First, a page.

Statement of Intent Ministry of Social Development 2017-2022

Page created by Casey Andrews
Statement of Intent Ministry of Social Development 2017-2022

Ministry of Social Development

Statement of Intent
Presented to the House of Representatives pursuant to section 39(4)
of the Public Finance Act 1989
Statement of Intent Ministry of Social Development 2017-2022

We help New Zealanders
to help themselves to be safe,
strong and independent.
MSD people:

This work is licensed under the Creative Commons Attribution 3.0 New Zealand licence. In essence, you are free to copy,
distribute and adapt the work, as long as you attribute the work to the Crown and abide by the other licence terms.
To view a copy of this licence, visit Please note that no departmental or
governmental emblem, logo or Coat of Arms may be used in any way which infringes any provision of the Flags, Emblems, and
Names Protection Act 1981. Attribution to the Crown should be in written form and not by reproduction of any such emblem,
logo or Coat of Arms.
Published September 2017
Ministry of Social Development
PO Box 1556
Wellington 6140
New Zealand
Telephone: +64 4 916 3300
Facsimile: +64 4 918 0099
ISSN: 1176-242X (print)
ISSN: 1178-5160 (online)
Statement of Intent Ministry of Social Development 2017-2022

Minister’s foreword������������������������������������������������������������3
Chief Executive’s introduction ���������������������������������������������5
Statements of responsibility�����������������������������������������������7
Nature and scope of functions��������������������������������������������9

              Delivering on our priorities��������������������������������12

Priority: Using a social investment approach so that we can
enhance outcomes for our clients���������������������������������������13

              Targeting our services more effectively towards
              clients and groups where they will
              have the greatest impact�����������������������������������15

              Enhancing the effectiveness
              of the social housing system �����������������������������18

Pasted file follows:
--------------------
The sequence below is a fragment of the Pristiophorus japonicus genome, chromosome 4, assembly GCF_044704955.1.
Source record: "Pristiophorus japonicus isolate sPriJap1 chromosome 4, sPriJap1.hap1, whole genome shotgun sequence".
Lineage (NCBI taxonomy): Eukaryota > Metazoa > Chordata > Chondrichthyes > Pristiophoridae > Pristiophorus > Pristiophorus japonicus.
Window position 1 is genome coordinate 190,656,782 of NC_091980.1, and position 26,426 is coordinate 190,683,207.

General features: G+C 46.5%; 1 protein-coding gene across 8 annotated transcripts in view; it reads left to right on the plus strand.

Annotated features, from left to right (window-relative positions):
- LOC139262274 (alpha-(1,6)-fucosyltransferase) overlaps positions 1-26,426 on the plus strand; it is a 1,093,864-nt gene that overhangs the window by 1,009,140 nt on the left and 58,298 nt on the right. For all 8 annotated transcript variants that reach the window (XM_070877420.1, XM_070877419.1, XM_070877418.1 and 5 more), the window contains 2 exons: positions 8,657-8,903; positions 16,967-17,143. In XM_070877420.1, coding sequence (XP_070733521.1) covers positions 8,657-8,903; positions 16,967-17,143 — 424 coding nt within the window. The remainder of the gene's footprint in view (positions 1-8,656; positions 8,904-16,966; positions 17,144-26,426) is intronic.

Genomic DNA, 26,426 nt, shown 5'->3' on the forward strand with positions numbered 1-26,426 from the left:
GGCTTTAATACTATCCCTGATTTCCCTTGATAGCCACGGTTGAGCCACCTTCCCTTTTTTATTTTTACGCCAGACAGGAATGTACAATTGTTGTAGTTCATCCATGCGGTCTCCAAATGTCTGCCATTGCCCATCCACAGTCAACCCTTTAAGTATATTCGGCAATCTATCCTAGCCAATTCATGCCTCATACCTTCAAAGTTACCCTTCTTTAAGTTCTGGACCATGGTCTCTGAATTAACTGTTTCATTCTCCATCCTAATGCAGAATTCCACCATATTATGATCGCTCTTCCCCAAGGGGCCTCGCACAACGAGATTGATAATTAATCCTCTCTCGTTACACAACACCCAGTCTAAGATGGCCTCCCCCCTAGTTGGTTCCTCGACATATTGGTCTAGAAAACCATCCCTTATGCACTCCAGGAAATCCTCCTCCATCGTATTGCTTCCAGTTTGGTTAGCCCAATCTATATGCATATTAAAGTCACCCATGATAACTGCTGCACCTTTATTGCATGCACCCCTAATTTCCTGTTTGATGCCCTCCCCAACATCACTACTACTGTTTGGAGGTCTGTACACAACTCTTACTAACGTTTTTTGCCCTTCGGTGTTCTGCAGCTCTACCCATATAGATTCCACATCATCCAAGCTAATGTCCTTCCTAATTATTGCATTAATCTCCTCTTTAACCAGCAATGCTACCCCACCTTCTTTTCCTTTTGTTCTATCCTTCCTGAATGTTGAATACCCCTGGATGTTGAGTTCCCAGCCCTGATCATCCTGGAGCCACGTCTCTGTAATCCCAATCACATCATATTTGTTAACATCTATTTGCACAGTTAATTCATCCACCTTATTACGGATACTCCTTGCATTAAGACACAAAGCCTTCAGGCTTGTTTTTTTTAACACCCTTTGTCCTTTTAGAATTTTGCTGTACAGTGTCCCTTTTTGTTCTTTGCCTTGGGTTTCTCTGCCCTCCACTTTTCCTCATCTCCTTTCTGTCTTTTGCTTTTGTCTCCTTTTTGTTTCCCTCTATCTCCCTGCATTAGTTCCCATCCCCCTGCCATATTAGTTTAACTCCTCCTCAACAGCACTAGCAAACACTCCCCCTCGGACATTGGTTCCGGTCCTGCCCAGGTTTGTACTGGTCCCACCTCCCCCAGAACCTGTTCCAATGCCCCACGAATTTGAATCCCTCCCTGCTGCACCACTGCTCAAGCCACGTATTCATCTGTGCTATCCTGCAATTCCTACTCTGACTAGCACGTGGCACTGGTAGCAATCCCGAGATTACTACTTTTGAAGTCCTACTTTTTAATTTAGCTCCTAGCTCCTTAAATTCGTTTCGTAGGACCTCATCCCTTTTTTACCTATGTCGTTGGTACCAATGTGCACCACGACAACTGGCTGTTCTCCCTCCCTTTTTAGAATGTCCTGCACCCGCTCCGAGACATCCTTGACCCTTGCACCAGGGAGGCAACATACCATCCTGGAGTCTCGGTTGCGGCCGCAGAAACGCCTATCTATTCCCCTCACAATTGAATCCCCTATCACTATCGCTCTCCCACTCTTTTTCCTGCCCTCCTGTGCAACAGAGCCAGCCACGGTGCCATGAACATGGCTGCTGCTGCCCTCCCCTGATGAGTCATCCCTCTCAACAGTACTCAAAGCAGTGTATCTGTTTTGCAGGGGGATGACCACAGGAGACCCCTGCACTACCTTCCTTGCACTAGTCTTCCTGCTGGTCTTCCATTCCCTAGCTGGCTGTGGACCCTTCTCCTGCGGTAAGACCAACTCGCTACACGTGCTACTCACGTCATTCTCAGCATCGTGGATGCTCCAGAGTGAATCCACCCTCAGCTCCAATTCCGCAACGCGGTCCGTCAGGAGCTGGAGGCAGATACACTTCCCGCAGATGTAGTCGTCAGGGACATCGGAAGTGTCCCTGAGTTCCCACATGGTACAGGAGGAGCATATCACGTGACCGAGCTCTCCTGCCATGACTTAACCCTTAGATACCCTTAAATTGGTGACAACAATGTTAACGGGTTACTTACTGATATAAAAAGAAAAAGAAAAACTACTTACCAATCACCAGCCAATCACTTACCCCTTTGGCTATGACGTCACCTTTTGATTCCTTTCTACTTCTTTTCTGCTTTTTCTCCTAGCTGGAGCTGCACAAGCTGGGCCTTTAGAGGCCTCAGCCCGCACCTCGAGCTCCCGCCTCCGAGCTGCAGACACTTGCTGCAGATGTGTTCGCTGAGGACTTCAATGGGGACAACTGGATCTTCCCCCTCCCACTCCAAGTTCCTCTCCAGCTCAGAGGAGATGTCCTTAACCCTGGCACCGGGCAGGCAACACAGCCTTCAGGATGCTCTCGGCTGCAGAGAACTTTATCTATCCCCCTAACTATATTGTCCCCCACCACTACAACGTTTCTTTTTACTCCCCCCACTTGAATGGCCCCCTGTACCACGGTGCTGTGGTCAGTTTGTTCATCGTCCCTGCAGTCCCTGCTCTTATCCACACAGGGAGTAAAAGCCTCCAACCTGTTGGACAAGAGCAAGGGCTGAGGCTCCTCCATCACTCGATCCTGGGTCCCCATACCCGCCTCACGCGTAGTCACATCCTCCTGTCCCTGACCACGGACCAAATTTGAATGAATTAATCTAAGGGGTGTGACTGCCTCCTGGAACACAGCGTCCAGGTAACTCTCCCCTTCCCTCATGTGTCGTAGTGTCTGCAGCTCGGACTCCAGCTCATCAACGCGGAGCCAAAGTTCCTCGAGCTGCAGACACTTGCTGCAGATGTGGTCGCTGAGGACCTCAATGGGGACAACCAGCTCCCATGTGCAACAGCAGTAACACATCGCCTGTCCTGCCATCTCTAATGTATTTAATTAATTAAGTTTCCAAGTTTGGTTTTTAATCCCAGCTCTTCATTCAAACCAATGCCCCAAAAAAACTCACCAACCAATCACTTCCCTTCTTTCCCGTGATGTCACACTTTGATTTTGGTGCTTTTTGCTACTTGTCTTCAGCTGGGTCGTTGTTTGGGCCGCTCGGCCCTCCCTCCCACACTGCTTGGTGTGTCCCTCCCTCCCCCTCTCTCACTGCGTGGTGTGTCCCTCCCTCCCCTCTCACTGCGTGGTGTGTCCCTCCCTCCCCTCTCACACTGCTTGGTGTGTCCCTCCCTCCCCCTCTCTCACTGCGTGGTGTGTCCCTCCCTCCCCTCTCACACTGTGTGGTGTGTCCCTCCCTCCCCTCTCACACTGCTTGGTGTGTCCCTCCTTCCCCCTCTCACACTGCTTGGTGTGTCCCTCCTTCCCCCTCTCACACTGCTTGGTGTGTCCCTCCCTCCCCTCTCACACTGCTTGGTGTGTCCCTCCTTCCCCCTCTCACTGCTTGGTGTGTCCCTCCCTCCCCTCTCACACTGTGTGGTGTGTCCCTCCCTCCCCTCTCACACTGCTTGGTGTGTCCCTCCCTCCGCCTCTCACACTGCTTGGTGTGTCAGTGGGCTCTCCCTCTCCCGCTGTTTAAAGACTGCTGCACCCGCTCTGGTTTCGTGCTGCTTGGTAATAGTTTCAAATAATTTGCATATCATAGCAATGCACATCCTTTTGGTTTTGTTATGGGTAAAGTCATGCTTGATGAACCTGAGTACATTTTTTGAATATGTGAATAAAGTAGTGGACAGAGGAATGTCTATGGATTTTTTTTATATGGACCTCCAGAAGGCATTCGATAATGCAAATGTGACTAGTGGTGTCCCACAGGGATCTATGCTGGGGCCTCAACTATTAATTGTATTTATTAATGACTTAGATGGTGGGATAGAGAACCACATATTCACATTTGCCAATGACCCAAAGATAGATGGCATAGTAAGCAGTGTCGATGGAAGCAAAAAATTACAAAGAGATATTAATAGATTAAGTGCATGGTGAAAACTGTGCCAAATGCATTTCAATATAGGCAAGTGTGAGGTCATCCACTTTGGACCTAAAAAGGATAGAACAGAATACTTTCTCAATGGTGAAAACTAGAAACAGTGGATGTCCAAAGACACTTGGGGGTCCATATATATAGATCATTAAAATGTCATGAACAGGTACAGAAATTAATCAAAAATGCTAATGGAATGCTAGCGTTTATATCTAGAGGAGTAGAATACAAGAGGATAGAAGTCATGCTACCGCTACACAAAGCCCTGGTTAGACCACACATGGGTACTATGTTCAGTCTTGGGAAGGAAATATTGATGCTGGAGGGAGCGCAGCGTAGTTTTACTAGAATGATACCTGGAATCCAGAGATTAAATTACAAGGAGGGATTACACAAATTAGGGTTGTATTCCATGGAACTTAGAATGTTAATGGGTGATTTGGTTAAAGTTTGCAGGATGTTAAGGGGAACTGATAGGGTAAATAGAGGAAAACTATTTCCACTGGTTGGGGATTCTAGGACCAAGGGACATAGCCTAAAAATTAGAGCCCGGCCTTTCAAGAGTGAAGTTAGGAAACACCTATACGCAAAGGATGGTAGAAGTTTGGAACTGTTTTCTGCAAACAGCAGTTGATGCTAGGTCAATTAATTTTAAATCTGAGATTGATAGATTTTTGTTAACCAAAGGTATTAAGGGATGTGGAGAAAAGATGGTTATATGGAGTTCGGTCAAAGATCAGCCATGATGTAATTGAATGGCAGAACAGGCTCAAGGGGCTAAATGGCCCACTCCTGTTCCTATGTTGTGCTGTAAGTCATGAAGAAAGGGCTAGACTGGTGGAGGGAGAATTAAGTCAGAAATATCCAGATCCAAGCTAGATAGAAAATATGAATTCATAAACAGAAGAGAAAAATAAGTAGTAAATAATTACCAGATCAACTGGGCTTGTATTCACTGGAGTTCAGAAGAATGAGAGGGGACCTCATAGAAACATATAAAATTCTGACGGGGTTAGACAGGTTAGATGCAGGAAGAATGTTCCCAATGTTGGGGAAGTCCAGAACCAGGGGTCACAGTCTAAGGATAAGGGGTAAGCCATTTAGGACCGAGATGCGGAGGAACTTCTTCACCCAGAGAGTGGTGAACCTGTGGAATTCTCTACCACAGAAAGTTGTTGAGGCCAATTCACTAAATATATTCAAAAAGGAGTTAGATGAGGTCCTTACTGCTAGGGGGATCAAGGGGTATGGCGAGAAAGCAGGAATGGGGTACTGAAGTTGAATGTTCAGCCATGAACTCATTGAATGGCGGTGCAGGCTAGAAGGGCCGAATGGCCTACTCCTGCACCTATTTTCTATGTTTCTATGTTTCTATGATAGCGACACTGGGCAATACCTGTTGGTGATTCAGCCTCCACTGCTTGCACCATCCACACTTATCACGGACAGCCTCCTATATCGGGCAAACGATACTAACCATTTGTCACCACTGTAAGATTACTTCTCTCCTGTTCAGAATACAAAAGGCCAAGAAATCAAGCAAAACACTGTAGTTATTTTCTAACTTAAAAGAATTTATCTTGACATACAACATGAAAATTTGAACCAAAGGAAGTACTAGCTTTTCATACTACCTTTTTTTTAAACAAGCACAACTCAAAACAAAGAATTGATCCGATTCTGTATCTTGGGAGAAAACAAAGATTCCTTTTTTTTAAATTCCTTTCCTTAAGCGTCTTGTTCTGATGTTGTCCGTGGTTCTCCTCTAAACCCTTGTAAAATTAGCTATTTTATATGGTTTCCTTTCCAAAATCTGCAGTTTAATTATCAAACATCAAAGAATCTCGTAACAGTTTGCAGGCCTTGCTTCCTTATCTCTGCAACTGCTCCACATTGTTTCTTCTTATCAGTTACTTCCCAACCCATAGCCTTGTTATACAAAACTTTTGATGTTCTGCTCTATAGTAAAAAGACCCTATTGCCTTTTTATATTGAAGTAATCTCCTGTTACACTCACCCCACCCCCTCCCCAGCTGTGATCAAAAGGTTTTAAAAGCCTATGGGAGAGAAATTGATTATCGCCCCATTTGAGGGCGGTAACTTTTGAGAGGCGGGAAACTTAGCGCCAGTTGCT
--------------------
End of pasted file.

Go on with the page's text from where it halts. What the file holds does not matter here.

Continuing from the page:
Working more closely with the rest of government
              and with local communities, and increasing our
              contribution to regional development ���������������20

              Supporting strong, inclusive communities������������21

Priority: Strengthening our organisational capabilities to
ensure we deliver high-quality client-centred services���������� 25

              Enhancing our digital capability to provide a
              seamless and easy client experience ����������������� 27

              Building strategic relationships with trusted
              third-party providers��������������������������������������� 28

              Safeguarding the information we hold���������������� 29

              Building our data analytics expertise �����������������30

              Strengthening our organisational health
              and capability and fostering a collaborative
              organisational culture ��������������������������������������31

Financial management, capital intentions and
assessing performance���������������������������������������������������� 33

              Managing our assets���������������������������������������� 35

Assessing our performance���������������������������������������������� 37
Statement of Intent Ministry of Social Development 2017-2022

Statement of Intent Ministry of Social Development 2017-2022

Minister’s foreword

In April 2017 the Ministry of Social Development (MSD) handed over functions
and resources for supporting vulnerable children and young people to the
new Ministry for Vulnerable Children, Oranga Tamariki. The scope of services
MSD provides to New Zealanders and their families has changed as a result.
Over the next five years, MSD will continue to deliver better public services for New Zealanders through welfare support,
housing, employment, superannuation, student loans, administering funding for community service providers, and providing